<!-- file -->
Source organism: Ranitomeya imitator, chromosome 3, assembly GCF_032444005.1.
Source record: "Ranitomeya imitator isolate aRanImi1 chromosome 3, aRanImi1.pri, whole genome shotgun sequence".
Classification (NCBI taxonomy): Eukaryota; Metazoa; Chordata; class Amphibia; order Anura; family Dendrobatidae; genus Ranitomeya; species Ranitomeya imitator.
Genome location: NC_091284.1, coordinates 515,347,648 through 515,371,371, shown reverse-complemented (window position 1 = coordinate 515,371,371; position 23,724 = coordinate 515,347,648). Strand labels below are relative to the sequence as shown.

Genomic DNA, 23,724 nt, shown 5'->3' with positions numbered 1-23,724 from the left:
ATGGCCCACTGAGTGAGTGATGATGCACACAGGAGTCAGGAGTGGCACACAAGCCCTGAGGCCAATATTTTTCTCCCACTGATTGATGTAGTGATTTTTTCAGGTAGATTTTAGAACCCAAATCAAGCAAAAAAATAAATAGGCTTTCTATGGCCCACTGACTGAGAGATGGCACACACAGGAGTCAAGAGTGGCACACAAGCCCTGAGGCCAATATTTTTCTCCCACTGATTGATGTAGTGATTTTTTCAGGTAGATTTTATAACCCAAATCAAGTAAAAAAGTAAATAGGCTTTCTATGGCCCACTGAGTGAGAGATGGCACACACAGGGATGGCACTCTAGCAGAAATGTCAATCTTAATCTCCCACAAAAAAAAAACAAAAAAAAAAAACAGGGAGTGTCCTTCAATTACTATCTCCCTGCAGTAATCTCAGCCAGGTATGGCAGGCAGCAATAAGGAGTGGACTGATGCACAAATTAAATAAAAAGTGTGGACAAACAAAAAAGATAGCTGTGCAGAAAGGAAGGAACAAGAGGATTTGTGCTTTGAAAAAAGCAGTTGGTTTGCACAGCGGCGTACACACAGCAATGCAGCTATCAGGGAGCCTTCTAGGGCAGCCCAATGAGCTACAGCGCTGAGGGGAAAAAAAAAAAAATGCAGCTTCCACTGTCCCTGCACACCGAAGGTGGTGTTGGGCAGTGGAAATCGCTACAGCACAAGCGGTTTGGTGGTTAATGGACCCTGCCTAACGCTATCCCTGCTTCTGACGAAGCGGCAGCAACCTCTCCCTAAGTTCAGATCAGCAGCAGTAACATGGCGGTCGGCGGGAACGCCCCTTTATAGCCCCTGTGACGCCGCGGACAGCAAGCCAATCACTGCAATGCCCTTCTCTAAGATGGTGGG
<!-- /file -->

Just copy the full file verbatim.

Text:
Source organism: Ranitomeya imitator, chromosome 3, assembly GCF_032444005.1.
Source record: "Ranitomeya imitator isolate aRanImi1 chromosome 3, aRanImi1.pri, whole genome shotgun sequence".
Classification (NCBI taxonomy): Eukaryota; Metazoa; Chordata; class Amphibia; order Anura; family Dendrobatidae; genus Ranitomeya; species Ranitomeya imitator.
Genome location: NC_091284.1, coordinates 515,347,648 through 515,371,371, shown reverse-complemented (window position 1 = coordinate 515,371,371; position 23,724 = coordinate 515,347,648). Strand labels below are relative to the sequence as shown.

Genomic DNA, 23,724 nt, shown 5'->3' with positions numbered 1-23,724 from the left:
ATGGCCCACTGAGTGAGTGATGATGCACACAGGAGTCAGGAGTGGCACACAAGCCCTGAGGCCAATATTTTTCTCCCACTGATTGATGTAGTGATTTTTTCAGGTAGATTTTAGAACCCAAATCAAGCAAAAAAATAAATAGGCTTTCTATGGCCCACTGACTGAGAGATGGCACACACAGGAGTCAAGAGTGGCACACAAGCCCTGAGGCCAATATTTTTCTCCCACTGATTGATGTAGTGATTTTTTCAGGTAGATTTTATAACCCAAATCAAGTAAAAAAGTAAATAGGCTTTCTATGGCCCACTGAGTGAGAGATGGCACACACAGGGATGGCACTCTAGCAGAAATGTCAATCTTAATCTCCCACAAAAAAAAAACAAAAAAAAAAAACAGGGAGTGTCCTTCAATTACTATCTCCCTGCAGTAATCTCAGCCAGGTATGGCAGGCAGCAATAAGGAGTGGACTGATGCACAAATTAAATAAAAAGTGTGGACAAACAAAAAAGATAGCTGTGCAGAAAGGAAGGAACAAGAGGATTTGTGCTTTGAAAAAAGCAGTTGGTTTGCACAGCGGCGTACACACAGCAATGCAGCTATCAGGGAGCCTTCTAGGGCAGCCCAATGAGCTACAGCGCTGAGGGGAAAAAAAAAAAAATGCAGCTTCCACTGTCCCTGCACACCGAAGGTGGTGTTGGGCAGTGGAAATCGCTACAGCACAAGCGGTTTGGTGGTTAATGGACCCTGCCTAACGCTATCCCTGCTTCTGACGAAGCGGCAGCAACCTCTCCCTAAGTTCAGATCAGCAGCAGTAACATGGCGGTCGGCGGGAACGCCCCTTTATAGCCCCTGTGACGCCGCGGACAGCAAGCCAATCACTGCAATGCCCTTCTCTAAGATGGTGGG